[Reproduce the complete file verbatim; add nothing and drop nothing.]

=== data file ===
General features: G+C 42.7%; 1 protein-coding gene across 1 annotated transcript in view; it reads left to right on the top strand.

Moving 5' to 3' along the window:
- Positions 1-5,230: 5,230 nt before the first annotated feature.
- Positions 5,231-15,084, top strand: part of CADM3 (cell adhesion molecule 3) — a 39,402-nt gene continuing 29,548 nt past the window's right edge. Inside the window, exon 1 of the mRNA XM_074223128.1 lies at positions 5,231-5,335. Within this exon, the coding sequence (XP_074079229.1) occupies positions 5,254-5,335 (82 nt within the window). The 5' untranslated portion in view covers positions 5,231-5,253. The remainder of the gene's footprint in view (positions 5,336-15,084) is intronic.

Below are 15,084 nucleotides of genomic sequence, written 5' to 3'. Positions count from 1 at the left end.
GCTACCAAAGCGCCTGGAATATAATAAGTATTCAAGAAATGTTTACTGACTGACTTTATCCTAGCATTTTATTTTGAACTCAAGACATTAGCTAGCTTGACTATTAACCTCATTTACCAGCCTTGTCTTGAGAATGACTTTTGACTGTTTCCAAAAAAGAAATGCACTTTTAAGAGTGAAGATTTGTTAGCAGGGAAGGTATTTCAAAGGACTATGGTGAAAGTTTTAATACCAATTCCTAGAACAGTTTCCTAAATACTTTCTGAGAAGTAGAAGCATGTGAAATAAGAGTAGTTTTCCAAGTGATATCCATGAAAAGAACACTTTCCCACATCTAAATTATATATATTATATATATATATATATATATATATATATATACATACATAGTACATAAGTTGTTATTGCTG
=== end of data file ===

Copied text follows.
General features: G+C 42.7%; 1 protein-coding gene across 1 annotated transcript in view; it reads left to right on the top strand.

Moving 5' to 3' along the window:
- Positions 1-5,230: 5,230 nt before the first annotated feature.
- Positions 5,231-15,084, top strand: part of CADM3 (cell adhesion molecule 3) — a 39,402-nt gene continuing 29,548 nt past the window's right edge. Inside the window, exon 1 of the mRNA XM_074223128.1 lies at positions 5,231-5,335. Within this exon, the coding sequence (XP_074079229.1) occupies positions 5,254-5,335 (82 nt within the window). The 5' untranslated portion in view covers positions 5,231-5,253. The remainder of the gene's footprint in view (positions 5,336-15,084) is intronic.

Below are 15,084 nucleotides of genomic sequence, written 5' to 3'. Positions count from 1 at the left end.
GCTACCAAAGCGCCTGGAATATAATAAGTATTCAAGAAATGTTTACTGACTGACTTTATCCTAGCATTTTATTTTGAACTCAAGACATTAGCTAGCTTGACTATTAACCTCATTTACCAGCCTTGTCTTGAGAATGACTTTTGACTGTTTCCAAAAAAGAAATGCACTTTTAAGAGTGAAGATTTGTTAGCAGGGAAGGTATTTCAAAGGACTATGGTGAAAGTTTTAATACCAATTCCTAGAACAGTTTCCTAAATACTTTCTGAGAAGTAGAAGCATGTGAAATAAGAGTAGTTTTCCAAGTGATATCCATGAAAAGAACACTTTCCCACATCTAAATTATATATATTATATATATATATATATATATATATATATATACATACATAGTACATAAGTTGTTATTGCTG